I believe that happiness is the normal state of human beings. For me, meditation is about a feeling of "aliveness." It is a state of being attuned at at a heightened level to the miracle of our existence and to the pleasure of inhabiting a body that sustains us from moment to moment. How could that not be happy? How could it be that in our most basic state—once we clear away the worries and anxieties of everyday life, the striving and the struggle to make sense of things—that we are not joyfully amazed by just being alive?
The meditation service I lead begins with a brief relaxation exercise in which we take inventory of the body—step by step, relaxing and releasing the feet, legs, hips, back, belly, shoulders, neck, head and face. I then guide people into focusing on the breath and allowing the mind to become curious about the flow of air, in and out, and how breathing is experienced throughout the body. I then direct meditators to notice how the mind—doing what it does naturally—will drift away into memories, thoughts, images, stories and other distractions. I ask people to notice the mind, pay attention to how it does what it does, to let go of the distractions and gently come back to focussing on the breath.
(There is an audio file of a meditation service at the bottom of this post that you are welcome to use. It's about 31 minutes long and includes about fifteen minutes of silence that starts at about 15:00. The chant at the beginning and the end is a Satmar niggun I learned from Rabbi Michael Strassfeld. I have practiced Jewish meditation with several teachers, but the guidance of Rabbi Sheila Weinberg is closest to my heart.)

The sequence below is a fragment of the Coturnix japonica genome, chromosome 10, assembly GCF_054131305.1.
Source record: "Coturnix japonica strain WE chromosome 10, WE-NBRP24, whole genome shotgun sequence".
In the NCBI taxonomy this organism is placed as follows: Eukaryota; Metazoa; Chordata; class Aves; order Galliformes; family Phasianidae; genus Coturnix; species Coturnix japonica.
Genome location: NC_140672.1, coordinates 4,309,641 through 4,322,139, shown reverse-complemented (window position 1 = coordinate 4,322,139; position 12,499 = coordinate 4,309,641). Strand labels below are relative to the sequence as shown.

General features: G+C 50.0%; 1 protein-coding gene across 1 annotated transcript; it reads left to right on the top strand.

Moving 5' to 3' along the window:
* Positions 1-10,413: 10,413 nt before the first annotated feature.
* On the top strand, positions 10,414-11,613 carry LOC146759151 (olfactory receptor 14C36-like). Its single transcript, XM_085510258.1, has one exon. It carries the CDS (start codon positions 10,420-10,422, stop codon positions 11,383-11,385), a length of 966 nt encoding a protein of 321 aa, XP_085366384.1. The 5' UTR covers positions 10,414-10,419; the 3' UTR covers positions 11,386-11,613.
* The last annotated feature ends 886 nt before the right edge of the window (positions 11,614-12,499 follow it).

Following this general mindfulness meditation, at our Friday morning service I also lead a meditation specific to the particular day and its associations in the Jewish calendar. Often it is based on an idea or a story in the weekly Torah portion.
I won't pretend that meditation is easy. I often find it hard to motivate myself to sit and practice meditation in the morning. Having a group to do it with certainly makes it easier. Think of it as a spiritual practice, like yoga. Think of it as something that you do for yourself, like running, that requires a commitment, but that pays off in the long run.
That "pay-off" for me has been a greater capacity to pay attention to my own state of mind, and that has helped me to be calmer in difficult circumstances, to listen better to other people, and to be patient and open-hearted. Not in any great, overwhelming way, but in a million small and barely noticeable ways, it has helped me to become happier.